With this in mind, stakeholder analysis may be best described as ‘an approach, a tool or set of tools for generating knowledge about actors – individuals and organizations – so as to understand their behaviour, intentions, inter-relations and interests; and for assessing the influence and resources they bring to decision-making or implementation processes’.+Z. Varvasovszky and R. Brugha, ‘How to Do (Or Not to Do) … A Stakeholder Analysis’, Health Policy and Planning 15(3), 2000 (www.alnap.org/help-library/how-to-do-or-not-to-do-a-stakeholder-analysis). Stakeholder analysis helps in understanding the interests and capacities of these actors, and the relationships (including conflicts, power dynamics and networks) between them (the range of urban stakeholders is discussed further in Section 1.5 on urban actors).
Social networks describe the connections between individuals, for example within organisations and communities.+IRC, Urban Context Analysis Toolkit. Social Network Analysis (SNA) is the process of mapping these relationships.+Ibid. SNA can help humanitarian organisations understand patterns of interaction between stakeholders, as well as a possible lack of connections. Impact Initiatives is developing a toolkit specifically for urban analysis, which uses SNA to identify key informants who can provide contextual information about a specific area. See https://www.impact-initiatives.org/.
Further information about area-based approaches can be found in Section 3.2. Figure 3.7 gives an example of the results of a stakeholder analysis from Sierra Leone.
Conflict analysis considers the ‘broader range of issues which contribute to a conflict situation and within which it occurs’.+Saferworld et al., Conflict-sensitive Approaches to Development, Humanitarian Assistance and Peace-building: A Resource Pack (London: APFO, CECORE, CHA, FEWER, International Alert and Saferworld, 2004). An example of conflict analysis is the use of Participatory Violence Appraisal (PVA), which aims to identify ‘both tipping points of particular types of violence as well as violence chains, through the voices of local people themselves’.+See C. Moser, Understanding the Tipping Point of Urban Conflict: Participatory Methodology for Gender-based and Political Violence, Working Paper 2 (Manchester: University of Manchester, 2012). Examples of conflict analysis can be found at www.wvi.org/peacebuilding-and-conflict-sensitivity/publication/ good-enough-context-analysis-rapid-response. For an example of the use of conflict analysis in DRC see www.alnap.org/system/files/content/resource/files/main/GECARR_DRC-CaseStudy.pdf. For further information on conflict analysis more generally, see www.alnap.org/help-library/conflictanalysis-linking-humanitarian-action-and-peacebuilding; www.alnap.org/help-library/ conflict-sensitive-approaches-todevelopment-humanitarian-assistance-and-peace-building; and www.alnap.org/help-library/how-to-guide-to-conflict-sensitivity. See also Section 1.2.1 on armed conflict.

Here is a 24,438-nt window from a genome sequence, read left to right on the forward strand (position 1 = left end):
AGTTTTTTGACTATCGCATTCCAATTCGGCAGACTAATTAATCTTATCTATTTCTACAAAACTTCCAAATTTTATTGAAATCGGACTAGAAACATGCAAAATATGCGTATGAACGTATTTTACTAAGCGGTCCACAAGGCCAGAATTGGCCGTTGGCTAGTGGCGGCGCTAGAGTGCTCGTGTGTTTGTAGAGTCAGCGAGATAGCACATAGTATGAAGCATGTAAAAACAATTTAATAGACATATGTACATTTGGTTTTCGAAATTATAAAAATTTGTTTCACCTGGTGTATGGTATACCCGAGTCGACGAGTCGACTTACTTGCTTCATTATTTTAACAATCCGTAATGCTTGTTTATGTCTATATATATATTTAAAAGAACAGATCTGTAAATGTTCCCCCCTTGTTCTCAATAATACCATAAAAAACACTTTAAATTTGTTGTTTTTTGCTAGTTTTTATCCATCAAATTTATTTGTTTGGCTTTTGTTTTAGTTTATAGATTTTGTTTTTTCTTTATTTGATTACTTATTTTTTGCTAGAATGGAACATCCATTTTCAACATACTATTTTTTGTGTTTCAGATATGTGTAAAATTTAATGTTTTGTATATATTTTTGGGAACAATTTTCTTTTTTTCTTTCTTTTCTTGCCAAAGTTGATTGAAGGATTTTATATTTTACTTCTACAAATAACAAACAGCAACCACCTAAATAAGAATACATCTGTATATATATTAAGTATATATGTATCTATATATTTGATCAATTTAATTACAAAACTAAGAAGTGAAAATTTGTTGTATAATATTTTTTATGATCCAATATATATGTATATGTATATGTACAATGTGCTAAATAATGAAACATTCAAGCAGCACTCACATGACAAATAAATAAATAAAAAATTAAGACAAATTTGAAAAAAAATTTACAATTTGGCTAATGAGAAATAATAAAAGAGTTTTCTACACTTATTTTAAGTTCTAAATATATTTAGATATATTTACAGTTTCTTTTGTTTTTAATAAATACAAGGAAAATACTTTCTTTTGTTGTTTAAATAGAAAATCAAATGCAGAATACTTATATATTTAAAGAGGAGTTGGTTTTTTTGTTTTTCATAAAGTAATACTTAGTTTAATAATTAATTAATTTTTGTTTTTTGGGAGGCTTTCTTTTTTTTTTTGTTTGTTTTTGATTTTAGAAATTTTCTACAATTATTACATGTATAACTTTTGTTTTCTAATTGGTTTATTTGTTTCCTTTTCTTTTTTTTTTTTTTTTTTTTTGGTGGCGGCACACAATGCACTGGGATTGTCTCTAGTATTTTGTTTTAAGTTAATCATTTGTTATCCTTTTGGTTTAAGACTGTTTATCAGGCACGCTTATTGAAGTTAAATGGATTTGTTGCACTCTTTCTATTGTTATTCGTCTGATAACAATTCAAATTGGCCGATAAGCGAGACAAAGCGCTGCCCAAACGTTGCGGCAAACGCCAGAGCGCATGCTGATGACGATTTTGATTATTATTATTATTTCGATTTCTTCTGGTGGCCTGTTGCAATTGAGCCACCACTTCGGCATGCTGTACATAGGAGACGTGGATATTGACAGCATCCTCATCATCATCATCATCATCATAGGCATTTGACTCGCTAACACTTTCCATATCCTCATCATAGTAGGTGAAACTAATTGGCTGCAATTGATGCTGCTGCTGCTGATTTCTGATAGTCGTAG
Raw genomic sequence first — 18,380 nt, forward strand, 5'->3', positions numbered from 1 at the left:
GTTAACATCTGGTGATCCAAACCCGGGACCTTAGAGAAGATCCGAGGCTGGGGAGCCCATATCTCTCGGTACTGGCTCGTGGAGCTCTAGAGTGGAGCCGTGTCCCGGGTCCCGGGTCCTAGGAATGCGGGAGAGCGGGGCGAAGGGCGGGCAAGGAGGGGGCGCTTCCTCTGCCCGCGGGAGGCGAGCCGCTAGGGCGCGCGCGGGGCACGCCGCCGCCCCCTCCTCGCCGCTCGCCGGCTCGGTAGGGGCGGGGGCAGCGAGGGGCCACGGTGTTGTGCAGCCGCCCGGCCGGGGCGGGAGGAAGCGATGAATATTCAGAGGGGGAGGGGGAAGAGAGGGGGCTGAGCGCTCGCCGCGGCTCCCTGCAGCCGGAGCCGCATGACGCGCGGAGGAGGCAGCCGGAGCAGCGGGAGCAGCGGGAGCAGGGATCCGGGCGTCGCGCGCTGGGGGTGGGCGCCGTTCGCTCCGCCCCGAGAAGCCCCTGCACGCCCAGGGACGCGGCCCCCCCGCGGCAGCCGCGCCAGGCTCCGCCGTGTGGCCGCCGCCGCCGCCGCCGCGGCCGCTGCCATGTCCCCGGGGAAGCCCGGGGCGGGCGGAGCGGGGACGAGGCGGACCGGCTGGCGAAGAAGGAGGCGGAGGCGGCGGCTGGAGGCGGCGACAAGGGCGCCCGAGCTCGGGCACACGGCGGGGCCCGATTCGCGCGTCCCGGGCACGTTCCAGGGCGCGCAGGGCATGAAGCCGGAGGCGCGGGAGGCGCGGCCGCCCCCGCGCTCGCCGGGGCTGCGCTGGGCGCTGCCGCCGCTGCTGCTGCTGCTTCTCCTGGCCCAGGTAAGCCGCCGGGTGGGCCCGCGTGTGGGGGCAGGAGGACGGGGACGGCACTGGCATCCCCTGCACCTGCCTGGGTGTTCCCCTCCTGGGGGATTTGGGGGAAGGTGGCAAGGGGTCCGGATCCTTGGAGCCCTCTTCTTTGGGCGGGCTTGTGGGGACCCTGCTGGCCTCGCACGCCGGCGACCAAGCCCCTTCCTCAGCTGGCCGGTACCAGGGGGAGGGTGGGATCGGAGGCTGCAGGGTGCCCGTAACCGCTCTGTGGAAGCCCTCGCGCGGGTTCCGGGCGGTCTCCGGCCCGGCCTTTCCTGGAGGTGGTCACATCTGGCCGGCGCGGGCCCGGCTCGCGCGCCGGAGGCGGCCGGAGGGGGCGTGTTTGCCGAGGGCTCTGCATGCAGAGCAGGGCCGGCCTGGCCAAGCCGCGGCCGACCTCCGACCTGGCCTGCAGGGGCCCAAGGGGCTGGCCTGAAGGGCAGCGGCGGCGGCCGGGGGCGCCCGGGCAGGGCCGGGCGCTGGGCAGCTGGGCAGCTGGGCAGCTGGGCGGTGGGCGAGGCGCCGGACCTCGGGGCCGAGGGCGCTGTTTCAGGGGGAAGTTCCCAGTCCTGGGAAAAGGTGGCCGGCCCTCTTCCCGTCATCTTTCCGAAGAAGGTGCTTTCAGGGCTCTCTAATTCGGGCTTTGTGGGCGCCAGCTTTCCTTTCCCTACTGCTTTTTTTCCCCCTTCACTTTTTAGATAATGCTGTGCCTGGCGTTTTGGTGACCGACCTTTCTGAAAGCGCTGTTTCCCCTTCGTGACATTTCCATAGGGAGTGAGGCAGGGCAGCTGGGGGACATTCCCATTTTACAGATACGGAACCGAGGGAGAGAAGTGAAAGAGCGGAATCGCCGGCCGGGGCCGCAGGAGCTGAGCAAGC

Source: IRC, Urban Context Analysis Toolkit. Guidance Note for Humanitarian Practitioners (London: IIED, 2017) (http://pubs.iied.org/10819IIED).
Governance analysis aims to ‘understand the range of structures, institutions and stake- holders/actors that have influence over responses to an urban crisis and the power dynamics at play within and between formal and informal institutions’.+A. Meaux and W. Osofisan, A Review of Context Analysis Tools for Urban Humanitarian Response (London: IIED, 2016) (https://pubs.iied.org/pdfs/10797IIED.pdf), p. 10. Commonly used in the development sector, governance analysis is understood here as an umbrella term encompassing institutional and social analysis, power analysis and political economy analysis. Governance analysis is often used at macro (national) levels,+E. Boak, Education in Fragile Situations: A Review of Political Economy and Conflict Analysis Literature and Tools (Reading: Education Development Trust, 2011). (www.alnap.org/system/files/content/resource/files/main/r-education-in-fragile-situations-report-2011.pdf). but can also be used at other scales. Like the other kinds of context tools discussed here, governance analysis looks at trends and seeks to ‘move beyond a description of symptoms, and to understand the underlying causes’.+T. Dahl-Ostergaard et al., Lessons Learned on the Use of Power and Drivers of Change Analyses in Development Co-operation (Lyngby and Brighton: COWI/IDS, 2005) (www.alnap.org/help-library/lessons-learned-on-the-use-of-power-and-drivers-of-change-analyses-in-development-co), p. 3.
A number of governance analysis tools exist: examples include USAID’s Democracy, Human Rights and Governance Strategic Assessment Framework and DFID’s Drivers of Change. For further information on these and other tools, see R. Nash, A. Hudson and C. Luttrell, Mapping Political Context: A Toolkit for Civil Society Organisations (London: ODI, 2006) (www.odi.org/sites/odi.org.uk/files/odi-assets/publications-opinion-files/186.pdf).